Guy Gibson, global head of Institutional Brokerage at Northern Trust Capital Markets said: “The opportunity to deploy capital to build new fund structures, develop new offerings, focus on distribution and enhance in-house research has been taken up by several of our clients to the benefit of their investment approach, and to the benefit of their investors.  Additionally, in the last two months alone, many firms have recognized that outsourcing to a well-capitalized, global platform has enabled them to take advantage of cost-contained growth opportunities in new markets.”

A further development, which has echoes of the journey the technology industry has already undertaken, is the move towards ‘whole office’ solutions, which represent the next potential wave in outsourcing.

According to Paulin; “recently we have observed a growing number of managers wanting to outsource to a single, hyper-scale professional service provider who can do everything, everywhere. This aligns with Northern Trust’s strategy to deliver platform solutions for the whole office, serving our clients’ needs across the entire investment lifecycle.”

The white paper can be downloaded here.

Integrated Trading Solutions is Northern Trust’s outsourced trading capability that combines worldwide locations and trading expertise in equities and fixed income and derivatives with access to global markets, high-quality liquidity and an integrated middle and back office service as well as other services, such as FX. It helps asset owners and asset managers to meaningfully lower costs, reduce risk, manage regulatory compliance and enhance transparency and operational efficiency.

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How are investors traversing the UK’s transition out of lockdown?

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How are investors traversing the UK’s transition out of lockdown? 2

By Giles Coghlan, Chief Currency Analyst, HYCM

Just when we thought we had overcome the initial health challenges posed by COVID-19, the UK Government has once again introduced lockdown measures in certain regions to curb a rise in new cases. This is happening at a time when the government is trying to bring about the country’s post-pandemic recovery and prevent a prolonged economic downturn.

This is the reality of the “new normal” – a constant battle to both contain the spread of the virus but also avoid extended economic stagnation.

Of course, no matter how many policies are introduced to spur on investment, traders and investors are likely to act with caution for the foreseeable future. There are simply too many unknowns to content with at the moment.

To try and measure investor sentiment towards different asset classes at present, HYCM recently commissioned research to uncover which assets investors are planning to invest in over the coming 12 months. After surveying over 900 UK-based investors, our figures show just how COVID-19 has affected different investor portfolios. I have analysed the key findings below.

Cash retreat

At present, it seems that by far the most common asset class for investors is cash savings, with 78% of investors identifying as having some form of savings in a bank account. Other popular assets were stocks and shares (48%) and property (38%). While not surprising, when viewed in the context of investor’s future plans for investment, it becomes evident that security, above all else, is what investors are currently seeking.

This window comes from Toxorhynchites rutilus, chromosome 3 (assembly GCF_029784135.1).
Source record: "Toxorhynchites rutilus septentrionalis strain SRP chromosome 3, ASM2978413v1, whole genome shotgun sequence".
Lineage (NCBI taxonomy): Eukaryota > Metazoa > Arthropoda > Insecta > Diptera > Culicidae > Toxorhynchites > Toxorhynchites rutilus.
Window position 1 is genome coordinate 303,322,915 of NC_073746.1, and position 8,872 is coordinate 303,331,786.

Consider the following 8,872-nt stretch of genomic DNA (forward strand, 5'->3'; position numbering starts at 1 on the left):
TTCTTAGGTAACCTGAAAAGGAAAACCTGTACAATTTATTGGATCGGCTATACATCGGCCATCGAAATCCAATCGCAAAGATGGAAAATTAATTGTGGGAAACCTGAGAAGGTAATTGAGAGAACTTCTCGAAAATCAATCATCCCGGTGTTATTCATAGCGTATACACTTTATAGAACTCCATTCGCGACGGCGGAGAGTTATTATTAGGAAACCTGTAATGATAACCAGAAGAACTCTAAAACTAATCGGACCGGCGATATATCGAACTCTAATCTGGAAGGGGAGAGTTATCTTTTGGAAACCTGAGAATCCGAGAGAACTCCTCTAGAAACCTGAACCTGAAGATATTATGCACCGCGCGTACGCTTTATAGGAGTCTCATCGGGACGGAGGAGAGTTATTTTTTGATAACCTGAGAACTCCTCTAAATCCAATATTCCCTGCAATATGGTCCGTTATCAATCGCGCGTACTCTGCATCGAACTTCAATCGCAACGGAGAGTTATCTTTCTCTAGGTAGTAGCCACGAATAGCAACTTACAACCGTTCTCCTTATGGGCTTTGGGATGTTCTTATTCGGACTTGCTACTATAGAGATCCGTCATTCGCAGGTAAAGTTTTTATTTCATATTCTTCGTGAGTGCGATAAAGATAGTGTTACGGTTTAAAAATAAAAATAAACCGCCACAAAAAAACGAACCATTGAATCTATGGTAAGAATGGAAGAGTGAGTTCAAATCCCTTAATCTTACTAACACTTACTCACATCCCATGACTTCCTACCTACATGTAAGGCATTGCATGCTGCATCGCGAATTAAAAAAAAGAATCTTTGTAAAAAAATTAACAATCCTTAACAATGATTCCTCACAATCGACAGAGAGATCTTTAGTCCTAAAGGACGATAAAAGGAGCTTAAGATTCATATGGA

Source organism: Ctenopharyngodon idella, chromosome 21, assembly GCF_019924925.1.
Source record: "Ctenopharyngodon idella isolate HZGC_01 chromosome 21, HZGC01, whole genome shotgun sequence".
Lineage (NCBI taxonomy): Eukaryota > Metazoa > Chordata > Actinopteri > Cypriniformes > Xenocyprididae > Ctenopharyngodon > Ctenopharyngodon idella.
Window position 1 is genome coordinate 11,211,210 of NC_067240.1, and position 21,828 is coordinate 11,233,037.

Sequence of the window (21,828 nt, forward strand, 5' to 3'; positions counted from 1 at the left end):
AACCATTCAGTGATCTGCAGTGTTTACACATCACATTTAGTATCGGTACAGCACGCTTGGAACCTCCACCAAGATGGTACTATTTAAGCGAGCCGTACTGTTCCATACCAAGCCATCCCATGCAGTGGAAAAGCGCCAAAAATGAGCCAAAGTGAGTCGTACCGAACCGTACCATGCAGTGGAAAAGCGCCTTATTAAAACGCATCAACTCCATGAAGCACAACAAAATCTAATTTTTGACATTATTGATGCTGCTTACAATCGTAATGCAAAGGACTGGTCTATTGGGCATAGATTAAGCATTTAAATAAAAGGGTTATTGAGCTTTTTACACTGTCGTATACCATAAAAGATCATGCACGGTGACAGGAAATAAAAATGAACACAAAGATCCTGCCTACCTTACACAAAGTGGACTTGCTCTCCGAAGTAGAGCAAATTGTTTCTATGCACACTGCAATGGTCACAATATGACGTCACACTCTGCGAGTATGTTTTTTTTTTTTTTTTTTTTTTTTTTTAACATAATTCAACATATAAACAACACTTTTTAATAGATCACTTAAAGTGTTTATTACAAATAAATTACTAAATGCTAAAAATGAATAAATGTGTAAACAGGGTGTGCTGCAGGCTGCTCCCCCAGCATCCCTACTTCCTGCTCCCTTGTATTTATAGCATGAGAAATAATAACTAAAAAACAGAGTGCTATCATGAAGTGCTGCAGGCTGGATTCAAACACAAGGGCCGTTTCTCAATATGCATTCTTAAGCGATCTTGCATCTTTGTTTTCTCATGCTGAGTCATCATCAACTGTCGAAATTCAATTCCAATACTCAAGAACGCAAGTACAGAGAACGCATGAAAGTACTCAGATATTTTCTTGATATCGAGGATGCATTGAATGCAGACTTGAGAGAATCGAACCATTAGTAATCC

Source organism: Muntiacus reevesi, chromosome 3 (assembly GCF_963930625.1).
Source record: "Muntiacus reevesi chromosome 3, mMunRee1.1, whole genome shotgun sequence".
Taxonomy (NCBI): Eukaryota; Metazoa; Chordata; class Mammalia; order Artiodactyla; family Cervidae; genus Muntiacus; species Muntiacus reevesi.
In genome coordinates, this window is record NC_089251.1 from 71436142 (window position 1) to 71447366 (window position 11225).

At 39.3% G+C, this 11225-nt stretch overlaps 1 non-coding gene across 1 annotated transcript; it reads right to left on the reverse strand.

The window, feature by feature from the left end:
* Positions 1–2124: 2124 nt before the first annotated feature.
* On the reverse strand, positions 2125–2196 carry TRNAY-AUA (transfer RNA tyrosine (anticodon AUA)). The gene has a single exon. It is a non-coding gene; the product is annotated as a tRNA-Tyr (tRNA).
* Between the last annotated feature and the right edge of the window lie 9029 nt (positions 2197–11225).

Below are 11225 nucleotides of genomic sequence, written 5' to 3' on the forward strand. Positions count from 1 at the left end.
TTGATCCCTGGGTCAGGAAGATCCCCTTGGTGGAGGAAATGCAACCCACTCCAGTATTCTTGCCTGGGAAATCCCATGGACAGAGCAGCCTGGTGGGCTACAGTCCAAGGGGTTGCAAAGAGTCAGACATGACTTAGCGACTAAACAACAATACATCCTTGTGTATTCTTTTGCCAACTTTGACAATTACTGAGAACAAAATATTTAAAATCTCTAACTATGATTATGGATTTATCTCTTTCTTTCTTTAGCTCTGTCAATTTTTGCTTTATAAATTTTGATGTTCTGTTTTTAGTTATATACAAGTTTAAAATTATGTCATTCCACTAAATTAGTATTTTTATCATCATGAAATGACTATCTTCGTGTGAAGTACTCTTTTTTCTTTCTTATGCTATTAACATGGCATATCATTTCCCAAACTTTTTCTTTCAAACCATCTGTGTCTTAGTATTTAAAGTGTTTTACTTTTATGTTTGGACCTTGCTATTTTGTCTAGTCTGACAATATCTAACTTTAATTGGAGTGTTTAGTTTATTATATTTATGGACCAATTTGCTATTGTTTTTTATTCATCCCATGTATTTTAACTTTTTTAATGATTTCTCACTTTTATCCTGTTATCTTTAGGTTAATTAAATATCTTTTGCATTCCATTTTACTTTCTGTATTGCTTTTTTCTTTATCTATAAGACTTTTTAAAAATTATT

A third of those surveyed (32%) said that they intended to put more of their wealth into their savings account, the most common strategy by far among those surveyed. This was followed by stocks and shares (21%), property (17%), and fixed interest securities (17%).

When asked about what impact COVID-19 has had on their portfolios throughout 2020, 43% stated that their portfolio had decreased in value as a consequence of the pandemic. This has evidently had an effect on investors’ mindsets, with 73% stating that they were not planning on making any major investment decisions for the rest of the year.

Looking at the road ahead

So, it seems that many investors are adopting a wait-and-see approach; hoping that the promise of a V-shaped recovery comes to fruition. The issue, however, is that this exact type of hesitancy when it comes to investing may well slow the pace of economic recovery. Financial markets need stimulus in order to help facilitate a post-pandemic economic resurgence, but if said financial stimulation only arrives once the recovery has already begun, the economy risks extended stagnation.

It seems, then, that there are two possible set outcomes on the path ahead. The first is a steady decline in COVID-19 cases, then an economic downturn as the markets correct themselves, followed by a return to relative economic stability. The second potential outcome is a second spike of COVID-19 cases which incurs a second nationwide lockdown – delaying an economic revival for the foreseeable future. At present, the former of these two scenarios is seemingly playing out with economic growth and GDP steadily increasing; but recent COVID-19 case upticks show that it’s still too soon to be certain of either scenario.

A cautious approach, therefore, will evidently remain the most common investment strategy looking ahead. But investors must remember that, even in the most uncertain times, there are always opportunities for returns on investment. Merely transforming a varied portfolio into cash savings risks a long-term decline in value.